Like his boss, Powers, Bingham says he’s also concerned about the lack of post-release supervision for inmates who, for the first time, will be serving sentences in county jail rather than in state institutions. So far, the average jail stay for these individuals is 12 months, excluding time already spent in custody and automatic reductions in sentences.
“When they’re out, they’re done,” Bingham says. In the past, when this same class of inmate was released from state prison, they’d receive years of parole supervision, giving California authorities leverage to try to avert bad behavior and reduce recidivism. “Without supervision, we have no opportunity to determine whether these people have benefited from programs they’ve received during incarceration with us,” Bingham says. “We have no idea whether the rehabilitation took to them.”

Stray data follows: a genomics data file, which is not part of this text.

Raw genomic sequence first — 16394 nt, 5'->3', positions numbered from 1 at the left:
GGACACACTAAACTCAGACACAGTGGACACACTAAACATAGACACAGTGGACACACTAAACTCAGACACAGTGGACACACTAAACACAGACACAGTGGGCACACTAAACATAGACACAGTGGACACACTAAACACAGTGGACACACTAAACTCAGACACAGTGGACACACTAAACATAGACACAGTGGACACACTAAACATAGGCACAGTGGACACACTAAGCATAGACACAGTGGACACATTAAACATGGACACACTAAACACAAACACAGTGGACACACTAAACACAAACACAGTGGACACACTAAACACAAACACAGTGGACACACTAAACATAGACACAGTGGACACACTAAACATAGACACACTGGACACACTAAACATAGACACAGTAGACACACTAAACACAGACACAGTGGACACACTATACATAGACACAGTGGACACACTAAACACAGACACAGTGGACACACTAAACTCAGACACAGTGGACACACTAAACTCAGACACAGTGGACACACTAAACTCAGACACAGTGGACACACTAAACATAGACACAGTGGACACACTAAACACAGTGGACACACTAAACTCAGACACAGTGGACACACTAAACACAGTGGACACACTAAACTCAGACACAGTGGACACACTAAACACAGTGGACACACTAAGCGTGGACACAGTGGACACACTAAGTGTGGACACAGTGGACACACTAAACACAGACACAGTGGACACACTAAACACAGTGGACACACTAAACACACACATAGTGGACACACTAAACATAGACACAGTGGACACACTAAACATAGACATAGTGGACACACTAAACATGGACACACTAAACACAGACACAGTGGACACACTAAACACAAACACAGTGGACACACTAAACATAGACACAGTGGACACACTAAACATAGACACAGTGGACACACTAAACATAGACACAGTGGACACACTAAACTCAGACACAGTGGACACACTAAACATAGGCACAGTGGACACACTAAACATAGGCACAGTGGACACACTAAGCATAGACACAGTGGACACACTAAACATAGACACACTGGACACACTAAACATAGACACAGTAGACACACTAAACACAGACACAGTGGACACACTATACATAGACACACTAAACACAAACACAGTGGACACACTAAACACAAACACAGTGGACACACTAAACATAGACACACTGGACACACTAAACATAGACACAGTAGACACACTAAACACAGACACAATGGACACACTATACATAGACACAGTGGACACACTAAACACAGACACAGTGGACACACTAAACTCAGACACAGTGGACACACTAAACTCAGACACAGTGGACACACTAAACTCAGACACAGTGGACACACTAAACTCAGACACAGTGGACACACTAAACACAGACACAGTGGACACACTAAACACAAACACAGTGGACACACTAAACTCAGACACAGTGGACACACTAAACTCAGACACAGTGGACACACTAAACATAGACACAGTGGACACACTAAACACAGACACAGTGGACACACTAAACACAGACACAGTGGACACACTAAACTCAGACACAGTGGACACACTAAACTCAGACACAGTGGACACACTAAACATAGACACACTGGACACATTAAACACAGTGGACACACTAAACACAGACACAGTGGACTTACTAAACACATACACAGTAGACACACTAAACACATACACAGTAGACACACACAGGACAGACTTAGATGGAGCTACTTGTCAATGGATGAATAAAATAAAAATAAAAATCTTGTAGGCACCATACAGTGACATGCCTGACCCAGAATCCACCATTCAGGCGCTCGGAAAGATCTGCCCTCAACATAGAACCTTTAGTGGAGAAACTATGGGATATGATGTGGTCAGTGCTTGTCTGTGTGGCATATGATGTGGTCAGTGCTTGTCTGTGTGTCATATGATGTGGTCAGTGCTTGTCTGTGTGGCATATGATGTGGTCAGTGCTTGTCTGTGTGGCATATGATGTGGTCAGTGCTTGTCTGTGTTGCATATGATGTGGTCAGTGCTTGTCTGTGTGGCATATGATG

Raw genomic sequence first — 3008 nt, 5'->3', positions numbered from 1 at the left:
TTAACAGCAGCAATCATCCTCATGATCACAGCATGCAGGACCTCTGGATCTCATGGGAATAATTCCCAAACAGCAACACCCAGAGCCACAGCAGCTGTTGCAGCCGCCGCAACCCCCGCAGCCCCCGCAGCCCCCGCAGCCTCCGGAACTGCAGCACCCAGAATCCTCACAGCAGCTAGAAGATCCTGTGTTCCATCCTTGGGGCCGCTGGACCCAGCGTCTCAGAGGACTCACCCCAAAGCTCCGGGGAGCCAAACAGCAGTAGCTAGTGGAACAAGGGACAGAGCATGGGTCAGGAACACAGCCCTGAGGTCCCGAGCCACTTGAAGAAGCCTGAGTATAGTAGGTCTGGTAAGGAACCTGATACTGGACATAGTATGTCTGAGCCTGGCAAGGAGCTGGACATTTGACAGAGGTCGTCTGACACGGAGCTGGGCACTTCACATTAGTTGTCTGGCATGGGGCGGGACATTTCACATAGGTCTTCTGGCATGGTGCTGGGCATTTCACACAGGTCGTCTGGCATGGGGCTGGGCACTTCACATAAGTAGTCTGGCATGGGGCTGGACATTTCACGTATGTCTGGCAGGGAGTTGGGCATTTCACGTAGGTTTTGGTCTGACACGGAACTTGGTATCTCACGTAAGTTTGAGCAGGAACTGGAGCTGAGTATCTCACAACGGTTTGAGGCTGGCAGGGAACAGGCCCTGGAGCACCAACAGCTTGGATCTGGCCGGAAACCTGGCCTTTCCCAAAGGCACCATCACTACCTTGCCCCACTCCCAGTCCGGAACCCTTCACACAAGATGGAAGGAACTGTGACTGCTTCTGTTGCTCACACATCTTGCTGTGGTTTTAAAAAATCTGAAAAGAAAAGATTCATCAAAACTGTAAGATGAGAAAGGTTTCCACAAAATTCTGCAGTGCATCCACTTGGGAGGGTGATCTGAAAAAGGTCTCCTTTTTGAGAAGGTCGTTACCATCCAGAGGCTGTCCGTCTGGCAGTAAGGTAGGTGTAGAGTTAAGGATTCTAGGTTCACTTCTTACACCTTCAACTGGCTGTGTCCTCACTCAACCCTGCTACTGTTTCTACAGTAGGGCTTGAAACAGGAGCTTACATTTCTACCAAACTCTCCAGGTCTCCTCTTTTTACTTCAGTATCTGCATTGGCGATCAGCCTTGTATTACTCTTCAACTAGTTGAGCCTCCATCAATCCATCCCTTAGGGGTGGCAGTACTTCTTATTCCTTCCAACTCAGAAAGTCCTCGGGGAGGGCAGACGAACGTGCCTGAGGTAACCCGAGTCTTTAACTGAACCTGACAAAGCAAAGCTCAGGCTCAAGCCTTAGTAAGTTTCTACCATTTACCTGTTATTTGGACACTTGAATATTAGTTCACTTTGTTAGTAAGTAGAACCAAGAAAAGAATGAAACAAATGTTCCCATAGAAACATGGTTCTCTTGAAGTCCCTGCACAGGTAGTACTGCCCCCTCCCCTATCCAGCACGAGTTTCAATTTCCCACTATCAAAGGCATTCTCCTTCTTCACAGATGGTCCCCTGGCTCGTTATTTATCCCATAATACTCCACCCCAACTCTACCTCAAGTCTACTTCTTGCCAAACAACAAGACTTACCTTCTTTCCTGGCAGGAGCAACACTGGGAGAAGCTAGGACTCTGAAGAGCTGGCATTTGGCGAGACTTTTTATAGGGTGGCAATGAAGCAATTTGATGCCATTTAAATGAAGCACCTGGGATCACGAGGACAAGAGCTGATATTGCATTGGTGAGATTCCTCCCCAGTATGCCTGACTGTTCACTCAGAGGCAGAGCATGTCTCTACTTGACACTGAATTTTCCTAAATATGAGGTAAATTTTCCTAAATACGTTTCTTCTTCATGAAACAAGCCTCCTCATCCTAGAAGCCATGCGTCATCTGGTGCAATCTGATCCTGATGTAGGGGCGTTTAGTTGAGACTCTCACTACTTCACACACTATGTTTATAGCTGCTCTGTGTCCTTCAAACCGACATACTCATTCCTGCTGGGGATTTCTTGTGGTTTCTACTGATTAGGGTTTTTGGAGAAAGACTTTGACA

Law enforcement authorities throughout California have been pushing for legislation that, at a minimum, would attach a “search and seizure” requirement to the release of inmates from county facilities, just as the state has been doing for the same class of prisoner. This would give authorities the right to search a person and his property. Any violations could lead to the filing of new charges.
“At least that way, the system is still in their life,” says Mark Delgado, executive director of the Countywide Criminal Justice Coordinating Committee, which has played a key role in the realignment process here.